December 13, 2005
GALESBURG (Dec. 13)—Mike Dagen put his railroad days behind him last April when he retired from the BNSF after 40 years of service as a clerk, switchman, brakeman, conductor and yardmaster.
But just because he pulled the pin doesn’t mean Dagen has put his union days behind him. He not only remains a member of UTU Local No. 1423 but just demonstrated his union solidarity with a Diamond-Plus Card contribution to UTU-PAC, the fund UTU uses to help elect political candidates who support policies favorable to railroad employees and their families.
“Diamond-Plus is a category reserved for donations greater than $400,” said UTU Illinois Legislative Director Joseph C. Szabo. “Only a handful of our rank-and-file working members donate at that level. To see a contribution that size from a retiree is extremely gratifying.”
Why has Dagen, 60, continued to support UTU-PAC—and he supports it big-time–even though he’s retired?
“It’s a good outfit and I believe in the work they do,” Dagen told “Hot Topics” in a telephone interview.
Asked to define that work more specifically, Dagen said it all revolves around using legislation to keep railroad employees safe when railroad companies are too focused on profits to do the job themselves.
“In this day and age,” Dagen explained, “labor deals with politicians, not the railroad company. The employees often don’t realize that’s how the union protects its men. It gets laws passed that attack the safety issues.”
Dagen said he never really understood much about the union’s political and legislative efforts until he was injured on the job in 2002.
“Our Local UTU Legislative Representative, Bud Linroth, invited me to go down to Springfield with him,” Dagen said. “I testified before the House Transportation Committee about what happened to me and why railroad workers need laws enforcing safety in the workplace.”
Later, Dagen said, he got to see the UTU Illinois Legislative Board deliver that legislation. He cited the Employees Medical Treatment Act and updates to the Crew Van Safety Act passed this year, as well as last year’s Walkway Safety Act, as reasons why UTU-PAC has earned his support.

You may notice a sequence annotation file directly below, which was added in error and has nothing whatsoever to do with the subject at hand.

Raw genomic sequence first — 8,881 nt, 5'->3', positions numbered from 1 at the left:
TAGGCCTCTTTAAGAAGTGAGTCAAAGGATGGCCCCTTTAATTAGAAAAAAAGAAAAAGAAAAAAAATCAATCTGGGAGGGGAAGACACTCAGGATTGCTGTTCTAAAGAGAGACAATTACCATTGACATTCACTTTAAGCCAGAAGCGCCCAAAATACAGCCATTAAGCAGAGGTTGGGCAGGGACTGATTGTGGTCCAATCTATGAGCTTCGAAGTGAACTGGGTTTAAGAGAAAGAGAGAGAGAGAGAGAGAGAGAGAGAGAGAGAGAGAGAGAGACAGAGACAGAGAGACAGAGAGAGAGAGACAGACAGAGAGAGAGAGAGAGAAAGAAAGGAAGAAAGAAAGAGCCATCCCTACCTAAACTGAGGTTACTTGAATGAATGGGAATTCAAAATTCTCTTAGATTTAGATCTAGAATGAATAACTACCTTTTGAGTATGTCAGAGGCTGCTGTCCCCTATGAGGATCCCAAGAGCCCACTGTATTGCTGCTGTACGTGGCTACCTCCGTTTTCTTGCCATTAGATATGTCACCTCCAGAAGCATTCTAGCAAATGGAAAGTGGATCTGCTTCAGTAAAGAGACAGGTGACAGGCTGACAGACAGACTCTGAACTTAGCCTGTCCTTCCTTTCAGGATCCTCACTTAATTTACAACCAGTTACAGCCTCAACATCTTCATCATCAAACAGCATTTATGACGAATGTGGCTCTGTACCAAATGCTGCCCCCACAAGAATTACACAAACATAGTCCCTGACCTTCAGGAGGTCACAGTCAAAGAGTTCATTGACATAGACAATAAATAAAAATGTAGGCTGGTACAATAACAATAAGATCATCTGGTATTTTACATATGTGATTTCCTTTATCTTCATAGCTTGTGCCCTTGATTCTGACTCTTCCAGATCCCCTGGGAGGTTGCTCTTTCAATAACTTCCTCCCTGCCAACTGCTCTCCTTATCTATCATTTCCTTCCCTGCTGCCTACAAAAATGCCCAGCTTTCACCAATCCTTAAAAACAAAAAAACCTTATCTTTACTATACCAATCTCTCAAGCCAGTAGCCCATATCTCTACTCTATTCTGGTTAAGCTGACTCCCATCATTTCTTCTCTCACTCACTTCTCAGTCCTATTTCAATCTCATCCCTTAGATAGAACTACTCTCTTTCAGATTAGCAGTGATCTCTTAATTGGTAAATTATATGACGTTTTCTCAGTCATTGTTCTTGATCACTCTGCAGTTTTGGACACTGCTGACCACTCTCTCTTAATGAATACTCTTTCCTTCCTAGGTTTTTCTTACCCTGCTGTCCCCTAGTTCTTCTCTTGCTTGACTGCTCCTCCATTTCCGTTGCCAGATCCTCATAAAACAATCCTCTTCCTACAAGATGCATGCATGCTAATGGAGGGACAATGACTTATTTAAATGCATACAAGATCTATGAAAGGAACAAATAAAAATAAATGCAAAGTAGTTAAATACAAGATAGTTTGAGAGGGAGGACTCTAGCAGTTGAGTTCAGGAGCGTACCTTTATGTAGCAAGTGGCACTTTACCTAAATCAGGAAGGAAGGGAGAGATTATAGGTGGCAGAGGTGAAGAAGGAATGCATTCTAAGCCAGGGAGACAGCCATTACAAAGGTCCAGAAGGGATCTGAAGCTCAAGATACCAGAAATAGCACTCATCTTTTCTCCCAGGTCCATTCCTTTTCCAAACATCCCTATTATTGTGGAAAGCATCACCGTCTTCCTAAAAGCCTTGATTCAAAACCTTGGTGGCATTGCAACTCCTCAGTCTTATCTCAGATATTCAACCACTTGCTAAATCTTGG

“They no longer can harass us if we report an injury,” Dagen said. “They can’t interfere with our medical treatment the way they were doing. And each employee who rides in a company van now is insured up to $250,000 in an accident. It used to be $10,000.
“Walkways are another area where the railroads are not going to pay attention to safety without a law,” Dagen said. “It’s only happening now because the union got a walkway-safety bill passed.”
Dagen said his visit to Springfield impressed him with the way Szabo and Asstant Legislative Director John Burner influence legislation—first by supporting the campaigns of worker-friendly candidates with UTU-PAC funds, and then by providing legislators with information and insight into the issues after they’re elected.
“Mr. Szabo gets results—he works for the guys,” Dagen said. “I attended a hearing once where some members of a House subcommittee tried shut him up, but he would not take no for an answer. He said, ‘No, I’ve got to get this information on the record,’ and he did.
“I’ve seen John Burner at work, too. He lays the groundwork by getting around and visiting every legislator’s office and getting to know their staffs—from the secretaries on up. He has a personal relationship with all of them and they know they can always reach him.”
Dagen says he expects to continue to donate to UTU-PAC because there will be a continuing need for laws that protect and benefit rail employees.
“With the company—it’s all about the bottom line,” he said. “With UTU PAC and the legislative process rail workers have an important tool to protect themselves, their families and their benefits.”